How the 2019 GMC Sierra 1500's Carbon Fiber Bed Is Made

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By Chad Kirchner

GMC invited us to see how the 2019 GMC Sierra 1500's CarbonPro bed is produced and watch the durability testing it undergoes to make sure it's reliable and tough. GMC makes bold claims about the carbon fiber bed, and some customers will likely put those to the test. Here are a few things we learned while we were there.

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GMC Doesn't Assemble Them

The beds are produced at Continental Structural Plastics in Fort Wayne, Ind. The company makes parts for other manufacturers, including the Jeep Wrangler's Freedom Top panels. But it has an all-new building devoted to the creation of GMC's CarbonPro pickup truck bed.

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Carbon Fiber Sheets From Japan

The source sheets of carbon fiber come from Japan, where they are stacked and then put into a press. That press creates the bottom portion of the bed. Additional components are pressed and then bonded to the base to create the bed.

"The challenge is finding the right bonding material to make it work," according to Tim Herrick, GM trucks executive chief engineer. To the untrained eye the process looks simple, but the engineering behind the material choices is important.

The bed is coated in a material to help prevent corrosion. "At the end of the world, there'll be cockroaches and CarbonPro beds," Herrick joked. The company isn't warrantying the bed until the end of time, but he and his team are confident that it'll hold up to the rigors of everyday use.

Durability Testing

The company did everything from drop a full oil drum into the bed and launch a snowmobile and 250-pound rider at full throttle off the bed. Aside from some light scuffing, there was no damage to the bed. GMC says buyers won't need a bedliner for the CarbonPro bed.

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Leftover Material Is Reused

Currently, 30 percent of the leftover material is reused to make other parts of the carbon bed. But the beauty of carbon fiber is that once GMC has refined its production methods, the company will be able to use 100 percent of the leftover material in the construction of future beds. Zero waste going to landfills is a laudable environmental goal, but it also lowers production costs when GMC can use all the material.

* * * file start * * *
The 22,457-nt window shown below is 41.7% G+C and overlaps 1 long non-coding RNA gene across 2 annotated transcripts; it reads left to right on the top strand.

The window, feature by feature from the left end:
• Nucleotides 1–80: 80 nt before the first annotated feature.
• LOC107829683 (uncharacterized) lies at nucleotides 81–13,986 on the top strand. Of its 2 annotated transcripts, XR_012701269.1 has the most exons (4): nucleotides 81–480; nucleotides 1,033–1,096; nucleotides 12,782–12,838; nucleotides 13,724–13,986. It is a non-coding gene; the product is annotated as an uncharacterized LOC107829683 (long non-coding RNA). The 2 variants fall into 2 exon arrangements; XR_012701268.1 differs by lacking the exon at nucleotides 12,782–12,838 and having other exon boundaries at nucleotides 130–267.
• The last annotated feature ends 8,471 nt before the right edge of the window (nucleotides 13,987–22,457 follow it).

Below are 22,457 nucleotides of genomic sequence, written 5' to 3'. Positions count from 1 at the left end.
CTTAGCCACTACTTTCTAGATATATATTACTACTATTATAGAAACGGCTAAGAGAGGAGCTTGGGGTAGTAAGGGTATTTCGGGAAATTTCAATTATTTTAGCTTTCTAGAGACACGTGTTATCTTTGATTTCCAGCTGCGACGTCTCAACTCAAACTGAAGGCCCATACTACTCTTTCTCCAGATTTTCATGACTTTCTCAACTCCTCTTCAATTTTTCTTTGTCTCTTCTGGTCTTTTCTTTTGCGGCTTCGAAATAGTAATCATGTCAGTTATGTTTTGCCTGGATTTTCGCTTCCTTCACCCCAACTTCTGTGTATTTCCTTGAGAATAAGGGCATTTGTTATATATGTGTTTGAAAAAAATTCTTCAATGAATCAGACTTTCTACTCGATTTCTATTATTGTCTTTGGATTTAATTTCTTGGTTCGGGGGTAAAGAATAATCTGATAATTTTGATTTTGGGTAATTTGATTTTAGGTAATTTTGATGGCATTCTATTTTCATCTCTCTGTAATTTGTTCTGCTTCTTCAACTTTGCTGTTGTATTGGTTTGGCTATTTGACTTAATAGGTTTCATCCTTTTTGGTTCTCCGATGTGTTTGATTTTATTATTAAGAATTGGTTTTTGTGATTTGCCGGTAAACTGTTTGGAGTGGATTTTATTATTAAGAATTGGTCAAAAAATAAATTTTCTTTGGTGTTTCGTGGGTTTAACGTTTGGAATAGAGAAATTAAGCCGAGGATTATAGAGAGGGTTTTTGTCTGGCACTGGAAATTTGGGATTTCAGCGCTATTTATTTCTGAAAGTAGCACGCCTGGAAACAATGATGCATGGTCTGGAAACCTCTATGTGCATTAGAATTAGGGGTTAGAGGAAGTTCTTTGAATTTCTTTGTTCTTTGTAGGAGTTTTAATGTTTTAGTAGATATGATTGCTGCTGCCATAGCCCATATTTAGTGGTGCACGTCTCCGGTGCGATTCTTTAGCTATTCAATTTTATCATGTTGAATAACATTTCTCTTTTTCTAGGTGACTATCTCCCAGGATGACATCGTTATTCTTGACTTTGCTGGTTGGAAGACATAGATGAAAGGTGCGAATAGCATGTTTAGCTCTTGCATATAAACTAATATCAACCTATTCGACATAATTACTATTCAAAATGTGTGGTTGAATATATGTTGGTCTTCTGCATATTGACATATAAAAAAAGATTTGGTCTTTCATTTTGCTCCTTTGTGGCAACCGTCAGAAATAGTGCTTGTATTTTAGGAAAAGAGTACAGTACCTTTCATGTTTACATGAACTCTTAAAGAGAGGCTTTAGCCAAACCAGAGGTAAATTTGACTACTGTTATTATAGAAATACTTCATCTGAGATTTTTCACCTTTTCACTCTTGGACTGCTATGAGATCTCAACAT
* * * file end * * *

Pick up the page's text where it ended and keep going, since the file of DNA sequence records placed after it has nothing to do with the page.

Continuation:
Related: Details Emerge on GMC Sierra's CarbonPro Bed, Except the Biggest

Once completed, the LED lights built into the bed are added and the bed is shipped up the road to the Fort Wayne plant that builds the GMC Sierra and Chevrolet Silverado light- and heavy-duty pickups. Over the course 22 hours, give or take, the bed and the truck meander through the facility before being started and driven off the line as a fully assembled pickup.

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On average, a new pickup truck rolls off the Fort Wayne assembly line just over every minute. Most trucks won't have the CarbonPro bed, at least for the 2019 model year. Since we're approaching the end of that model year and production is still being ramped up at Continental Structural Plastics, quantities for 2019 will be limited. Buyers of 2019 AT4 Sierra or Denali trim levels will be able to choose the CarbonPro bed when ordering their truck. The trucks include the bed along with special badging and wheels.

If you're willing to wait for a model-year 2020 pickup, many more trucks will be available with the CarbonPro bed.

GMC hasn't announced pricing yet for the bed, but it'll be on sale this summer.

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